Judaism vs. Christianity
What are the Similarities Between Judaism and Christianity?
Answer: Of the major world religions, Christianity and Judaism are likely the most similar.
- Christianity and Judaism both believe in one God who is almighty, omniscient, omnipresent, eternal, and infinite.
- Both religions believe in a God who is holy, righteous, and just, while at the same time loving, forgiving, and merciful.
- Christianity and Judaism share the Hebrew Scriptures (the Old Testament) as the authoritative Word of God, although Christianity includes the New Testament as well.
- Both Christianity and Judaism believe in the existence of heaven, the eternal dwelling place of the righteous, and hell, the eternal dwelling place of the wicked (although not all Christians and not all Jews believe in the eternality of hell).
- Christianity and Judaism have basically the same ethical code, commonly known today as Judeo-Christian.
- Both Judaism and Christianity teach that God has a special plan for the nation of Israel and the Jewish people.
Major Differences: Christianity vs Judaism
The all-important difference between Christianity and Judaism is the Person of Jesus Christ.
|Christianity teaches that Jesus Christ is the fulfillment of the Old Testament prophecies of a coming Messiah / Savior (Isaiah 7:14; 9:6-7; Micah 5:2).||Judaism often recognizes Jesus as a good teacher, and perhaps even a prophet of God. Judaism does not believe that Jesus was the Messiah.|
|Christianity teaches that Jesus was God in the flesh (John 1:1,14; Hebrews 1:8). Christianity teaches that God became a human being in the Person of Jesus Christ so He could lay down His life to pay the price for our sins (Romans 5:8; 2 Corinthians 5:21).||Judaism strongly denies that Jesus was God or that such a sacrifice was necessary.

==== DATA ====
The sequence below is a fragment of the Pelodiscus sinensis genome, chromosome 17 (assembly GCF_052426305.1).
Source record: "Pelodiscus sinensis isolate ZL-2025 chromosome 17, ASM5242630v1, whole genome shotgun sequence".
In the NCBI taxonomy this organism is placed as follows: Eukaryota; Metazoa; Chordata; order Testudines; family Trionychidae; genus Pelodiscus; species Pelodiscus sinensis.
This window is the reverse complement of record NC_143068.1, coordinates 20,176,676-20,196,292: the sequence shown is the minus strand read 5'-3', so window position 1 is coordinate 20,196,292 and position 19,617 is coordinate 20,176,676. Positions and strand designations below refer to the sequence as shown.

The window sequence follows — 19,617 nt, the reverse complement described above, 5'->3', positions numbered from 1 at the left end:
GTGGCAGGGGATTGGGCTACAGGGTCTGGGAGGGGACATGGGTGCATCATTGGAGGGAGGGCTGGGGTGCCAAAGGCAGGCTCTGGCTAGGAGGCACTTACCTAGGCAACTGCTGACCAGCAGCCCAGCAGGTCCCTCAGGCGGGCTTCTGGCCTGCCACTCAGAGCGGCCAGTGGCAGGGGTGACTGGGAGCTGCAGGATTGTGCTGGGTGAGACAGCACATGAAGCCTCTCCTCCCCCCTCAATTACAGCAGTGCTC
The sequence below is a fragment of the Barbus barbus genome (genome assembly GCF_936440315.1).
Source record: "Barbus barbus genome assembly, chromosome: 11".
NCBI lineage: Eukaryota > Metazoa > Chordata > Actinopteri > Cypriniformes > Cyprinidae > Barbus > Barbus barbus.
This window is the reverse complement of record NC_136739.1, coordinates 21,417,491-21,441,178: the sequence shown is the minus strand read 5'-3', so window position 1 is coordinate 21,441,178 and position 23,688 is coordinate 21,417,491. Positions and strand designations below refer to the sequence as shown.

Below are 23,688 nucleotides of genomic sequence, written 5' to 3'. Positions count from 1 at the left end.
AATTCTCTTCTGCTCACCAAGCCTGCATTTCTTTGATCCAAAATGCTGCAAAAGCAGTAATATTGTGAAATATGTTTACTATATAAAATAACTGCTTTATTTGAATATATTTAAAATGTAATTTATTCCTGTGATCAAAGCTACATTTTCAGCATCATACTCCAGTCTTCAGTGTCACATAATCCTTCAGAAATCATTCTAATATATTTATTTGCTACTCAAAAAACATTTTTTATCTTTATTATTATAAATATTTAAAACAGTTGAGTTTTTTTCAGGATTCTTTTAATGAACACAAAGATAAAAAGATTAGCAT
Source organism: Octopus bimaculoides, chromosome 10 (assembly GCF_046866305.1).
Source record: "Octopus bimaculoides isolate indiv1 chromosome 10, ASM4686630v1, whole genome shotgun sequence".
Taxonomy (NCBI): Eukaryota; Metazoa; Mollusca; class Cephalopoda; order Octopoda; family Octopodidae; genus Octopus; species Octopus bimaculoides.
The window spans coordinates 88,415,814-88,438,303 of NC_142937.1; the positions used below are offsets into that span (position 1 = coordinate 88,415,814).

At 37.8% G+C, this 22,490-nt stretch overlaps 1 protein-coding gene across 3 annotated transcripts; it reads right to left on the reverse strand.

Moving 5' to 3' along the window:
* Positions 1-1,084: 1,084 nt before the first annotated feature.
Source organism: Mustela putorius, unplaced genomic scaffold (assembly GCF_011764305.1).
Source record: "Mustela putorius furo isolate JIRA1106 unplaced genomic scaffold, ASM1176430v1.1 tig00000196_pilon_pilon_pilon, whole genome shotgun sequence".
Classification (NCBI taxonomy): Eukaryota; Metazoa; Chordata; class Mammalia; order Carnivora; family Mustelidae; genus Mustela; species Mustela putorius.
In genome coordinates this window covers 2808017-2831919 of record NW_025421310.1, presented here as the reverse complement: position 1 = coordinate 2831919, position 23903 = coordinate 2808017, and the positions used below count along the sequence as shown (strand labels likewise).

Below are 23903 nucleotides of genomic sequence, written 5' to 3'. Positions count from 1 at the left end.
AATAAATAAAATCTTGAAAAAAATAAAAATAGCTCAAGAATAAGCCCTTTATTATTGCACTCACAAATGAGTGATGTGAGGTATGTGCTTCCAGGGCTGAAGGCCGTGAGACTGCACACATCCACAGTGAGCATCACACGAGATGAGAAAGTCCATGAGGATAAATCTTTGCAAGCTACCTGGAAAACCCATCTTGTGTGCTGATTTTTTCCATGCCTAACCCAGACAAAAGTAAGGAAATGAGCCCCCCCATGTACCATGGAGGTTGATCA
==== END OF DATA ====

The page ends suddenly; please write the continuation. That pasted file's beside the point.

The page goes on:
Jesus is the All Important Distinction
Jesus Christ is the all-important distinction between Christianity and Judaism. The Person and work of Jesus Christ is the one primary issue that Christianity and Judaism cannot agree upon. The religious leaders of Israel in Jesus’ time asked Him, “Are you the Christ, the Son of the Blessed One?” Jesus replied, ‘I am,’ … And you will see the Son of Man sitting at the right hand of the Mighty One and coming on the clouds of heaven” (Mark 14:61-62). But they didn’t believe His words or accept Him as the Messiah.
Jesus Christ is the fulfillment of the Hebrew prophecies of a coming Messiah (see the list of important Messianic passages below). Psalm 22:14-18 describes an event undeniably similar to Jesus’ crucifixion,
“I am poured out like water, and all my bones are out of joint. My heart has turned to wax; it has melted away within me. My strength is dried up like a potsherd, and my tongue sticks to the roof of my mouth; you lay me in the dust of death. Dogs have surrounded me; a band of evil men has encircled me, they have pierced my hands and my feet. I can count all my bones; people stare and gloat over me. They divide my garments among them and cast lots for my clothing.”
Clearly this messianic prophecy can be none other than Jesus Christ whose crucifixion fulfilled each of these details (Luke 23; John 19). There is no more accurate description of Jesus than Isaiah 53:3-6,